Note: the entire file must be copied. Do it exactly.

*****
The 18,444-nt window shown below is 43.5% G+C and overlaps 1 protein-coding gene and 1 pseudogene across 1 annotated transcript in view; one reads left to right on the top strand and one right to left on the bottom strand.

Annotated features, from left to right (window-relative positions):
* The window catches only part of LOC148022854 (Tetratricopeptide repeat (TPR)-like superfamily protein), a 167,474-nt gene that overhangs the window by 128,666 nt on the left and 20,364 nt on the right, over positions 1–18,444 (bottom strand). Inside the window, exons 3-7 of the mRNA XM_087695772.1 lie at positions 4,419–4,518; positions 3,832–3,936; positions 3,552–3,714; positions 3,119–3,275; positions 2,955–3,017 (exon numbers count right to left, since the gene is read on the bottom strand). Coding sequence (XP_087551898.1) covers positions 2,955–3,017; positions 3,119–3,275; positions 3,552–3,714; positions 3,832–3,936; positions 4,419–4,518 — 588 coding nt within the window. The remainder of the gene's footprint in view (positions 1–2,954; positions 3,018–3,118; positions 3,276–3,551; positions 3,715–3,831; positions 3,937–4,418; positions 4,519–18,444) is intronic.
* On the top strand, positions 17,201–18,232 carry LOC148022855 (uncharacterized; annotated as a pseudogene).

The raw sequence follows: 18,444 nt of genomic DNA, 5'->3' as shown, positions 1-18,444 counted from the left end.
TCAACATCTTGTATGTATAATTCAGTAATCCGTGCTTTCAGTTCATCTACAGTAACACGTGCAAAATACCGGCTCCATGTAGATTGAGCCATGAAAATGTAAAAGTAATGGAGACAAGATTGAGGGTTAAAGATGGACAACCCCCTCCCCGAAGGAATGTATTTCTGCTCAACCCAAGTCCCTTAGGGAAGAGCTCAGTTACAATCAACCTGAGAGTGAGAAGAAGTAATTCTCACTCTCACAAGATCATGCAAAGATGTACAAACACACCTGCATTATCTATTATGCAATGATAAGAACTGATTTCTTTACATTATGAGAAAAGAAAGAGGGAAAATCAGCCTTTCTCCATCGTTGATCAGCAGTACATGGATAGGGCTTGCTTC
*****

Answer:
The 18,444-nt window shown below is 43.5% G+C and overlaps 1 protein-coding gene and 1 pseudogene across 1 annotated transcript in view; one reads left to right on the top strand and one right to left on the bottom strand.

Annotated features, from left to right (window-relative positions):
* The window catches only part of LOC148022854 (Tetratricopeptide repeat (TPR)-like superfamily protein), a 167,474-nt gene that overhangs the window by 128,666 nt on the left and 20,364 nt on the right, over positions 1–18,444 (bottom strand). Inside the window, exons 3-7 of the mRNA XM_087695772.1 lie at positions 4,419–4,518; positions 3,832–3,936; positions 3,552–3,714; positions 3,119–3,275; positions 2,955–3,017 (exon numbers count right to left, since the gene is read on the bottom strand). Coding sequence (XP_087551898.1) covers positions 2,955–3,017; positions 3,119–3,275; positions 3,552–3,714; positions 3,832–3,936; positions 4,419–4,518 — 588 coding nt within the window. The remainder of the gene's footprint in view (positions 1–2,954; positions 3,018–3,118; positions 3,276–3,551; positions 3,715–3,831; positions 3,937–4,418; positions 4,519–18,444) is intronic.
* On the top strand, positions 17,201–18,232 carry LOC148022855 (uncharacterized; annotated as a pseudogene).

The raw sequence follows: 18,444 nt of genomic DNA, 5'->3' as shown, positions 1-18,444 counted from the left end.
TCAACATCTTGTATGTATAATTCAGTAATCCGTGCTTTCAGTTCATCTACAGTAACACGTGCAAAATACCGGCTCCATGTAGATTGAGCCATGAAAATGTAAAAGTAATGGAGACAAGATTGAGGGTTAAAGATGGACAACCCCCTCCCCGAAGGAATGTATTTCTGCTCAACCCAAGTCCCTTAGGGAAGAGCTCAGTTACAATCAACCTGAGAGTGAGAAGAAGTAATTCTCACTCTCACAAGATCATGCAAAGATGTACAAACACACCTGCATTATCTATTATGCAATGATAAGAACTGATTTCTTTACATTATGAGAAAAGAAAGAGGGAAAATCAGCCTTTCTCCATCGTTGATCAGCAGTACATGGATAGGGCTTGCTTC